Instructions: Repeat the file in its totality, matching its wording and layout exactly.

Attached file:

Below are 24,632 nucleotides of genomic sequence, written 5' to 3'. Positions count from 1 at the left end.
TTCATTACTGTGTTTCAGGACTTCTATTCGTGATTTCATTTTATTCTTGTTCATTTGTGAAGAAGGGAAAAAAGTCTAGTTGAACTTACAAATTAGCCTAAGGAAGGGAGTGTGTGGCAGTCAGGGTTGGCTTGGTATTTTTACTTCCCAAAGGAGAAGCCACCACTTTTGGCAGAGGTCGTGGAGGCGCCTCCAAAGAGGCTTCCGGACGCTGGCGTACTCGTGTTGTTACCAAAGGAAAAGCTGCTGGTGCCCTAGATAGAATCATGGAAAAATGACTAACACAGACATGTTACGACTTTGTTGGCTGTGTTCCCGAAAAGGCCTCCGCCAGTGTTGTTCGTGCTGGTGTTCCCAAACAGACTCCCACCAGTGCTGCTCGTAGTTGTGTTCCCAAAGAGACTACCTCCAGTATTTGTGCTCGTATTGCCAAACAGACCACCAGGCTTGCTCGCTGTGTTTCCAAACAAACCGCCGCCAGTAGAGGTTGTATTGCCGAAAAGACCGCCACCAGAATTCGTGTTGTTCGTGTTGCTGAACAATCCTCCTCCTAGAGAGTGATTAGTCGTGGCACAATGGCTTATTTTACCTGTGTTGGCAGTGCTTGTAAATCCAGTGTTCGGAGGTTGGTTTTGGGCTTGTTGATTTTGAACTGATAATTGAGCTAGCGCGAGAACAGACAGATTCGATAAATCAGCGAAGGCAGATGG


Below are 24,632 nucleotides of genomic sequence, written 5' to 3'. Positions count from 1 at the left end.
TTCATTACTGTGTTTCAGGACTTCTATTCGTGATTTCATTTTATTCTTGTTCATTTGTGAAGAAGGGAAAAAAGTCTAGTTGAACTTACAAATTAGCCTAAGGAAGGGAGTGTGTGGCAGTCAGGGTTGGCTTGGTATTTTTACTTCCCAAAGGAGAAGCCACCACTTTTGGCAGAGGTCGTGGAGGCGCCTCCAAAGAGGCTTCCGGACGCTGGCGTACTCGTGTTGTTACCAAAGGAAAAGCTGCTGGTGCCCTAGATAGAATCATGGAAAAATGACTAACACAGACATGTTACGACTTTGTTGGCTGTGTTCCCGAAAAGGCCTCCGCCAGTGTTGTTCGTGCTGGTGTTCCCAAACAGACTCCCACCAGTGCTGCTCGTAGTTGTGTTCCCAAAGAGACTACCTCCAGTATTTGTGCTCGTATTGCCAAACAGACCACCAGGCTTGCTCGCTGTGTTTCCAAACAAACCGCCGCCAGTAGAGGTTGTATTGCCGAAAAGACCGCCACCAGAATTCGTGTTGTTCGTGTTGCTGAACAATCCTCCTCCTAGAGAGTGATTAGTCGTGGCACAATGGCTTATTTTACCTGTGTTGGCAGTGCTTGTAAATCCAGTGTTCGGAGGTTGGTTTTGGGCTTGTTGATTTTGAACTGATAATTGAGCTAGCGCGAGAACAGACAGATTCGATAAATCAGCGAAGGCAGATGG